S&P 500 Registers the Best Monthly Gain of 2.33% Since Recording an Increase of 3.97% in February
Positive earnings results, strong US economic data that seemed to eclipse the effects of hurricanes Harvey and Irma that shut down parts of Texas and Florida in August and September, coupled with an optimistic outlook for tax reform pushed share prices higher in the US. The S&P 500 gained a strong 2.33% during the month of October, registering the best monthly gain since the index recorded an increase of 3.97% in February. This also marked the twelfth straight monthly advance for the S&P500 Index. Emerging markets delivered even stronger results, with the MSCI Emerging Markets Index closing the month up 3.5% while developed markets outside the US, measured by MSCI EAFE Index, ended the month up 1.5%. Bonds in the US edged higher, posting a gain of 0.06% based on the Bloomberg Barclays US Aggregate Bond Index and reversing a decline of 0.48% the prior month. In contrast, sovereign fixed income securities in emerging markets suffered the biggest setback in October, giving up 2.9%.
The third-quarter S&P 500 earnings season kicked off, and at the end of the month, with two-thirds of the companies in the index having reported, year-on-year EPS growth was around 7%, and nearly 5% ex-energy. Although slowing relative to profit gains of more than 10% in the first and second quarters of the year, the results were positive and S&P 500 price levels responded accordingly.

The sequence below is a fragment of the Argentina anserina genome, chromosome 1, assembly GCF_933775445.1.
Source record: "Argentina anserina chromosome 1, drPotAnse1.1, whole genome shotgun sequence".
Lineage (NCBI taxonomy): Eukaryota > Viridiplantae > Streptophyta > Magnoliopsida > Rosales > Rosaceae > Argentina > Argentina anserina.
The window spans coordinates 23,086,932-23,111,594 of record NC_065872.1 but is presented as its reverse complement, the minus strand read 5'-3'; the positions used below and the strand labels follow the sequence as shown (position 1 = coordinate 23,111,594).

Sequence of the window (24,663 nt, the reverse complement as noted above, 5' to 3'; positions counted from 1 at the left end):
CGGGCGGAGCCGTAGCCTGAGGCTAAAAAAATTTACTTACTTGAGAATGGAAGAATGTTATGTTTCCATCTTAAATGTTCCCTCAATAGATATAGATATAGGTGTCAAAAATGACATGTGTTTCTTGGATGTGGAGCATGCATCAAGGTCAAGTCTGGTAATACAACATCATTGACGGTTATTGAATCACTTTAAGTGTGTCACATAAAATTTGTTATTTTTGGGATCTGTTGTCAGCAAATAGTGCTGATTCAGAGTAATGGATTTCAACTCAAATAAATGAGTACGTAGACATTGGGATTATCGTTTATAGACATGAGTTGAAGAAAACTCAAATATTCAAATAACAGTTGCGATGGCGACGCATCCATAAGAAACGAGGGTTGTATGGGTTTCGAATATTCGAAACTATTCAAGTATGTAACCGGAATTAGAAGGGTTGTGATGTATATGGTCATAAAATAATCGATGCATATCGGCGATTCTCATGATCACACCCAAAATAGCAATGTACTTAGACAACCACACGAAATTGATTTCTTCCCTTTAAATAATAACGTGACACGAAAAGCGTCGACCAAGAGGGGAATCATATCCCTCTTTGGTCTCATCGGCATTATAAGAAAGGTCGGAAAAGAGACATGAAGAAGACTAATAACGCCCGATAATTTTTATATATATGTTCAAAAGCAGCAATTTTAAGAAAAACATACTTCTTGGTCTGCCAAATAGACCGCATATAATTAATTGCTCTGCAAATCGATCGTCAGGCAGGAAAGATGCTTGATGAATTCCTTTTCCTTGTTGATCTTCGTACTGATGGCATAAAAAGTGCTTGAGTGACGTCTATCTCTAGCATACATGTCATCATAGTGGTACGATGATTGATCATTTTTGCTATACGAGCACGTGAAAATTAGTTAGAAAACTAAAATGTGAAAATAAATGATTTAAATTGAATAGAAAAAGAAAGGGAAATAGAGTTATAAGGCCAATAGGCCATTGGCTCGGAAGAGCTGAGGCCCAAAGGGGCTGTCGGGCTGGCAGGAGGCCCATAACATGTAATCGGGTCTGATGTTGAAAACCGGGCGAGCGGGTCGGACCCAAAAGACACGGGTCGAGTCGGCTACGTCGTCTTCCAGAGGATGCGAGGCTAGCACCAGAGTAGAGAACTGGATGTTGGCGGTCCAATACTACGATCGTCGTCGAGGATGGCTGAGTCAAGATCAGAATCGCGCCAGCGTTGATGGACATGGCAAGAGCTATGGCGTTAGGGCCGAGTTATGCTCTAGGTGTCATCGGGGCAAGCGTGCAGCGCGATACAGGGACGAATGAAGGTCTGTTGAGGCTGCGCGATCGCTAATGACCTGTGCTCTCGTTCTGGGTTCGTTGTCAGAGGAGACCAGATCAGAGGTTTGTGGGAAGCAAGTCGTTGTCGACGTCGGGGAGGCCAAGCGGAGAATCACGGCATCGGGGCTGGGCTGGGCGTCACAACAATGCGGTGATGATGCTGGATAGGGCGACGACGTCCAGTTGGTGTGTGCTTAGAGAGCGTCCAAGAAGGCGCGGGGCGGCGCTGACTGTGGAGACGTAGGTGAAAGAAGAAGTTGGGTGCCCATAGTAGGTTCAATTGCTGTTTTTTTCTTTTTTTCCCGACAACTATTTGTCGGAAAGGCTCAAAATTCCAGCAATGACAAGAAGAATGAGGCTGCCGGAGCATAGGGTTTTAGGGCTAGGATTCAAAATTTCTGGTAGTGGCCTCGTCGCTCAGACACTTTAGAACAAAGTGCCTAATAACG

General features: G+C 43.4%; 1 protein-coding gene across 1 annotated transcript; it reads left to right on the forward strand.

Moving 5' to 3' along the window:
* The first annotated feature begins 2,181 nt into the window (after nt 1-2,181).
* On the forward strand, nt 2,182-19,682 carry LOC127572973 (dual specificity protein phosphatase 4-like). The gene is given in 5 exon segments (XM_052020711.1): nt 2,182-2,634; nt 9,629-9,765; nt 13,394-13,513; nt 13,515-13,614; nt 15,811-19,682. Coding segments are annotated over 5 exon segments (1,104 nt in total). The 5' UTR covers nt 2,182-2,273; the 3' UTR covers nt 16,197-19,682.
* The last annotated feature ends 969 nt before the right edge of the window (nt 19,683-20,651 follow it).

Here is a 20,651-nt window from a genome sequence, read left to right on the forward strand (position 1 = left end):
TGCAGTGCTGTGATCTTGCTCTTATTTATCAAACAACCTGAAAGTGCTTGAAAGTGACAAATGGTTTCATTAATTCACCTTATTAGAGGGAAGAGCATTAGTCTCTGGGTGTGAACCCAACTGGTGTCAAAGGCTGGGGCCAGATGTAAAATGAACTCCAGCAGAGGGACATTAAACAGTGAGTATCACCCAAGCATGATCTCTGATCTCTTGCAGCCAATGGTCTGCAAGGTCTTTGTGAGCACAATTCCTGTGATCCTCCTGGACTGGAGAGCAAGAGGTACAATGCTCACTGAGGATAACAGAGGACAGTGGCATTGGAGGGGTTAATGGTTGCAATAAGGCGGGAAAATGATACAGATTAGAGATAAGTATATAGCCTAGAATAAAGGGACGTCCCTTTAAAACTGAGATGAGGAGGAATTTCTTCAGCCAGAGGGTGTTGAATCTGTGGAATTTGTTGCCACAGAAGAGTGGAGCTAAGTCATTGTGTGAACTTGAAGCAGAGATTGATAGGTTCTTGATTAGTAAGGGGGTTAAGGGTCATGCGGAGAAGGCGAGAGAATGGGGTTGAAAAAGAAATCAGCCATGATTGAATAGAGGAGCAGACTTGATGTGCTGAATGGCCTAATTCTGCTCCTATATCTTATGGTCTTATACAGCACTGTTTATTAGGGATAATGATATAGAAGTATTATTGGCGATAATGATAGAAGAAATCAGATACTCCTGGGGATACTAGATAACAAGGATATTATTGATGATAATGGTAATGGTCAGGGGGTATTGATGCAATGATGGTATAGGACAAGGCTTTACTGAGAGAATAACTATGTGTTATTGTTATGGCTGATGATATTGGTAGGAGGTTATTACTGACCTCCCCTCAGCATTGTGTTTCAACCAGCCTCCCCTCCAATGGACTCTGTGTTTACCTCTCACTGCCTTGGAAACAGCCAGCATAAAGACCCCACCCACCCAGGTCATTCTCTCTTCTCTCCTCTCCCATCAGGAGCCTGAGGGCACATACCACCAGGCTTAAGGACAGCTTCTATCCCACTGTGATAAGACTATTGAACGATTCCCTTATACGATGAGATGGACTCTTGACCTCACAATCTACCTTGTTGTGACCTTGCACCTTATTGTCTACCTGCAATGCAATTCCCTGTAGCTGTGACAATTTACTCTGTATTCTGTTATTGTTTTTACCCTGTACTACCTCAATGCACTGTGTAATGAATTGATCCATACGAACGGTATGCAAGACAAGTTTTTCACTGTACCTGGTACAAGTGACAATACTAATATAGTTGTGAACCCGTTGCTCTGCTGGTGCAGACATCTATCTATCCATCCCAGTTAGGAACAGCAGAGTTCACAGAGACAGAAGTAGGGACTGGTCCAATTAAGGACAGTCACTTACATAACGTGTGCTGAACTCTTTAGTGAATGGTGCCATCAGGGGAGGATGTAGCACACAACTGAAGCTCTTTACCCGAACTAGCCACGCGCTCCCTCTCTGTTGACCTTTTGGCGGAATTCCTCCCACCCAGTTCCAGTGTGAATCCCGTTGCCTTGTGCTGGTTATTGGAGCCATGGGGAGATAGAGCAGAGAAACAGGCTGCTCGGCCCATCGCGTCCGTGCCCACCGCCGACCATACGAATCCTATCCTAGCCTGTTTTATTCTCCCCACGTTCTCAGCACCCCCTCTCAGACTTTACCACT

The strong data out of the US in October extended beyond earnings announcements. The Commerce Department reported before the end of the month that Gross Domestic Product (GDP) expanded at the annual rate of 3% in the third quarter. That followed a 3.1% annual growth in the second quarter and marked the first time since mid-2014 that the US economy has posted two consecutive quarters of growth above 3%. Solid spending by consumers and businesses along with higher sales of American goods overseas tempered the effects expected following hurricane Harvey and Irma. Also during the month it was reported that unemployment fell further, with September’s reading dropping to 4.2%—a level last matched in February 2001.
The heartbeat of the US economy, the consumer, was alive and well in October. The University of Michigan Sentiment index for October moved upwards to a reading of 100.7, well above a predicted reading of 95.0. Industrial production showed some recovery from August’s reading of -0.7% to 0.3% for September, showing that the effects of the storms look to be short term. The Philadelphia Fed Business outlook for October reinforced the positive outlook for business investment, coming in at 27.9—well above expectations and last month’s reading.
Outside the US, the International Monetary Fund (IMF) confirmed what the market had already been factoring into stock prices, that global growth of 3.6% is expected in 2017, and 3.7% in 2018, a very slight upward revision from its July forecast. For developing economies, the IMF maintained its 4.6% GDP growth estimate for 2017, but raised it by a tenth of a point to 4.9% for 2018.